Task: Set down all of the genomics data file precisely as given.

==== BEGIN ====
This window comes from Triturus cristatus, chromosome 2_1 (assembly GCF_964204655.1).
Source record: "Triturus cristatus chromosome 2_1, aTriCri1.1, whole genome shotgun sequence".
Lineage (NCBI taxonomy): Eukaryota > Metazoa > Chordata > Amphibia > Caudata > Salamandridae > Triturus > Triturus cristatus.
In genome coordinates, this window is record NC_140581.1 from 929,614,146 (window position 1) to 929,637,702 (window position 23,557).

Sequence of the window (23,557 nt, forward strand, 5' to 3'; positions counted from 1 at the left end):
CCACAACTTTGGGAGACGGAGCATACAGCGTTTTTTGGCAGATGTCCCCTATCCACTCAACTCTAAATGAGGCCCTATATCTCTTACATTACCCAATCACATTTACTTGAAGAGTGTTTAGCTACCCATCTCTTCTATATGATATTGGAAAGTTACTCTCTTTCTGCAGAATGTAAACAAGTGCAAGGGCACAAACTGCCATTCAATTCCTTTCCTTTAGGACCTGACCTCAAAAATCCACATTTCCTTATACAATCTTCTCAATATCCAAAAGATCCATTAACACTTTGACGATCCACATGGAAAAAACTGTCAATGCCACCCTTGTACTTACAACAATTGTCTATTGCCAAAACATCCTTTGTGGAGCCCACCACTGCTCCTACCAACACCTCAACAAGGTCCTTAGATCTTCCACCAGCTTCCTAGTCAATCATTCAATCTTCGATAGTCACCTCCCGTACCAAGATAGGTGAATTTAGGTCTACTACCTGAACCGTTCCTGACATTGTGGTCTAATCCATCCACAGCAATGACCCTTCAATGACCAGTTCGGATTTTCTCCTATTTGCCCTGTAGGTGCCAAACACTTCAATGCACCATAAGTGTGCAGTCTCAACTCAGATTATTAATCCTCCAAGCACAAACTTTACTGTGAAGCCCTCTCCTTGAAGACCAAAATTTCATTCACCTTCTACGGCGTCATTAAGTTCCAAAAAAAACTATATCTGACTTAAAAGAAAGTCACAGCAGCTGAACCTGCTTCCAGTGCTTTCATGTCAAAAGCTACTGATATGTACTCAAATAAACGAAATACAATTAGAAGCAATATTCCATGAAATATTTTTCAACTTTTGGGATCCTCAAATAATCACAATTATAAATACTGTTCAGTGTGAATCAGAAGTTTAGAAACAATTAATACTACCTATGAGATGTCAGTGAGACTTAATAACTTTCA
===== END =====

This window comes from Triturus cristatus, chromosome 2_1 (assembly GCF_964204655.1).
Source record: "Triturus cristatus chromosome 2_1, aTriCri1.1, whole genome shotgun sequence".
Lineage (NCBI taxonomy): Eukaryota > Metazoa > Chordata > Amphibia > Caudata > Salamandridae > Triturus > Triturus cristatus.
In genome coordinates, this window is record NC_140581.1 from 929,614,146 (window position 1) to 929,637,702 (window position 23,557).

Sequence of the window (23,557 nt, forward strand, 5' to 3'; positions counted from 1 at the left end):
CCACAACTTTGGGAGACGGAGCATACAGCGTTTTTTGGCAGATGTCCCCTATCCACTCAACTCTAAATGAGGCCCTATATCTCTTACATTACCCAATCACATTTACTTGAAGAGTGTTTAGCTACCCATCTCTTCTATATGATATTGGAAAGTTACTCTCTTTCTGCAGAATGTAAACAAGTGCAAGGGCACAAACTGCCATTCAATTCCTTTCCTTTAGGACCTGACCTCAAAAATCCACATTTCCTTATACAATCTTCTCAATATCCAAAAGATCCATTAACACTTTGACGATCCACATGGAAAAAACTGTCAATGCCACCCTTGTACTTACAACAATTGTCTATTGCCAAAACATCCTTTGTGGAGCCCACCACTGCTCCTACCAACACCTCAACAAGGTCCTTAGATCTTCCACCAGCTTCCTAGTCAATCATTCAATCTTCGATAGTCACCTCCCGTACCAAGATAGGTGAATTTAGGTCTACTACCTGAACCGTTCCTGACATTGTGGTCTAATCCATCCACAGCAATGACCCTTCAATGACCAGTTCGGATTTTCTCCTATTTGCCCTGTAGGTGCCAAACACTTCAATGCACCATAAGTGTGCAGTCTCAACTCAGATTATTAATCCTCCAAGCACAAACTTTACTGTGAAGCCCTCTCCTTGAAGACCAAAATTTCATTCACCTTCTACGGCGTCATTAAGTTCCAAAAAAAACTATATCTGACTTAAAAGAAAGTCACAGCAGCTGAACCTGCTTCCAGTGCTTTCATGTCAAAAGCTACTGATATGTACTCAAATAAACGAAATACAATTAGAAGCAATATTCCATGAAATATTTTTCAACTTTTGGGATCCTCAAATAATCACAATTATAAATACTGTTCAGTGTGAATCAGAAGTTTAGAAACAATTAATACTACCTATGAGATGTCAGTGAGACTTAATAACTTTCA